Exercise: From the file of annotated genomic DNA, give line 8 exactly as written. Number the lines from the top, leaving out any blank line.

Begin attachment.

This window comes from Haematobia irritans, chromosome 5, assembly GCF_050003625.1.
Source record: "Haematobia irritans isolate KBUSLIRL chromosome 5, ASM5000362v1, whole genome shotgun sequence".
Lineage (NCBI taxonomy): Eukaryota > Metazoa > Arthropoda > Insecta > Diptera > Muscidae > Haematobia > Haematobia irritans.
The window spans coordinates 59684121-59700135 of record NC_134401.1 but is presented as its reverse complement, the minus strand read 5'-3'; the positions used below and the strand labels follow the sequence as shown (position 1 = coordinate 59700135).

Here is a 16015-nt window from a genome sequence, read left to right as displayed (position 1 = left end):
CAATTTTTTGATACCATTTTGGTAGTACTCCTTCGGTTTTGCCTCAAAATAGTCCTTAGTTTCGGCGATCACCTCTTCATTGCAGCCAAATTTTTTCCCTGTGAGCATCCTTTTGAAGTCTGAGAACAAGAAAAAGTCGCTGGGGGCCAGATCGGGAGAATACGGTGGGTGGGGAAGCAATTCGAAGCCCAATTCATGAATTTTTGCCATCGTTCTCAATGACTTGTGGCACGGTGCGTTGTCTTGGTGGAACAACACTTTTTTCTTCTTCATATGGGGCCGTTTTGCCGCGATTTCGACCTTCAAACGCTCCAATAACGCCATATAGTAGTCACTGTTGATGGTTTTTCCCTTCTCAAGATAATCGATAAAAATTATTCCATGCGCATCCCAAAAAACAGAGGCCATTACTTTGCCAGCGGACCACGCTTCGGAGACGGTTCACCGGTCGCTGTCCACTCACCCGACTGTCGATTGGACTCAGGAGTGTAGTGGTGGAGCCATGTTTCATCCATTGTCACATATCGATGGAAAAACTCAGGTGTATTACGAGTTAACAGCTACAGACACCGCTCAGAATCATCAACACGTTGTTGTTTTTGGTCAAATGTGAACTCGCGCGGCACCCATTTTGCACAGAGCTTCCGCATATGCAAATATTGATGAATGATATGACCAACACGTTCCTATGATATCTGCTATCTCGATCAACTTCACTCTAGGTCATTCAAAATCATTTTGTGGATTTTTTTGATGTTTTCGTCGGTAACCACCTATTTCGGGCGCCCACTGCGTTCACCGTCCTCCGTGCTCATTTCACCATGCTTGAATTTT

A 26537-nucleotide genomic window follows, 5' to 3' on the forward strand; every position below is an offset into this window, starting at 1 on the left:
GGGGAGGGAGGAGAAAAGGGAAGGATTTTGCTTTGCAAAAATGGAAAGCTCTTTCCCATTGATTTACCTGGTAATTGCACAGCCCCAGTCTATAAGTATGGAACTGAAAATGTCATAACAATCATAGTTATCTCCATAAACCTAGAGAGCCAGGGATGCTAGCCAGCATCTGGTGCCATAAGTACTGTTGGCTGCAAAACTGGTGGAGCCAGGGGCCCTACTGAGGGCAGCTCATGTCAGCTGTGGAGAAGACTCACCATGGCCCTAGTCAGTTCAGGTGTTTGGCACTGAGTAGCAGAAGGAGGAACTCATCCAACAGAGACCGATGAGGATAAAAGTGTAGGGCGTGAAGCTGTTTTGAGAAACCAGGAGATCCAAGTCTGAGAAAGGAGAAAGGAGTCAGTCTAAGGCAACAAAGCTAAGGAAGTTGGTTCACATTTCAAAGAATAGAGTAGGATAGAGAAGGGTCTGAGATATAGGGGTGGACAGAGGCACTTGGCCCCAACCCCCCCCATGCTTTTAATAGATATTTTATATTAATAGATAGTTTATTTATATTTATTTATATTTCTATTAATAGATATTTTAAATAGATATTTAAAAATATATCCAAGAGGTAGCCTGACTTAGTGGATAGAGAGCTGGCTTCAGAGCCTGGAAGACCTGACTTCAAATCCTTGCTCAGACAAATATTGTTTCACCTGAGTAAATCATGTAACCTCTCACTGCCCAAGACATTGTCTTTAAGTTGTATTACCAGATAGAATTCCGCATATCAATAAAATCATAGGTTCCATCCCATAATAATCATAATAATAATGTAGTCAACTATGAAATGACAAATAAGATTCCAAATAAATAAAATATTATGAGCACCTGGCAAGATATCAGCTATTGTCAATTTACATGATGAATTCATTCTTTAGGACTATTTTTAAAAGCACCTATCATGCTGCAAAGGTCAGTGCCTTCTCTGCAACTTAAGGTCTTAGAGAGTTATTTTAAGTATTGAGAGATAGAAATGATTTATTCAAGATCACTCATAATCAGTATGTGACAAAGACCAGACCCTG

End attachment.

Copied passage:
GGGGAGGGAGGAGAAAAGGGAAGGATTTTGCTTTGCAAAAATGGAAAGCTCTTTCCCATTGATTTACCTGGTAATTGCACAGCCCCAGTCTATAAGTATGGAACTGAAAATGTCATAACAATCATAGTTATCTCCATAAACCTAGAGAGCCAGGGATGCTAGCCAGCATCTGGTGCCATAAGTACTGTTGGCTGCAAAACTGGTGGAGCCAGGGGCCCTACTGAGGGCAGCTCATGTCAGCTGTGGAGAAGACTCACCATGGCCCTAGTCAGTTCAGGTGTTTGGCACTGAGTAGCAGAAGGAGGAACTCATCCAACAGAGACCGATGAGGATAAAAGTGTAGGGCGTGAAGCTGTTTTGAGAAACCAGGAGATCCAAGTCTGAGAAAGGAGAAAGGAGTCAGTCTAAGGCAACAAAGCTAAGGAAGTTGGTTCACATTTCAAAGAATAGAGTAGGATAGAGAAGGGTCTGAGATATAGGGGTGGACAGAGGCACTTGGCCCCAACCCCCCCCATGCTTTTAATAGATATTTTATATTAATAGATAGTTTATTTATATTTATTTATATTTCTATTAATAGATATTTTAAATAGATATTTAAAAATATATCCAAGAGGTAGCCTGACTTAGTGGATAGAGAGCTGGCTTCAGAGCCTGGAAGACCTGACTTCAAATCCTTGCTCAGACAAATATTGTTTCACCTGAGTAAATCATGTAACCTCTCACTGCCCAAGACATTGTCTTTAAGTTGTATTACCAGATAGAATTCCGCATATCAATAAAATCATAGGTTCCATCCCATAATAATCATAATAATAATGTAGTCAACTATGAAATGACAAATAAGATTCCAAATAAATAAAATATTATGAGCACCTGGCAAGATATCAGCTATTGTCAATTTACATGATGAATTCATTCTTTAGGACTATTTTTAAAAGCACCTATCATGCTGCAAAGGTCAGTGCCTTCTCTGCAACTTAAGGTCTTAGAGAGTTATTTTAAGTATTGAGAGATAGAAATGATTTATTCAAGATCACTCATAATCAGTATGTGACAAAGACCAGACCCTG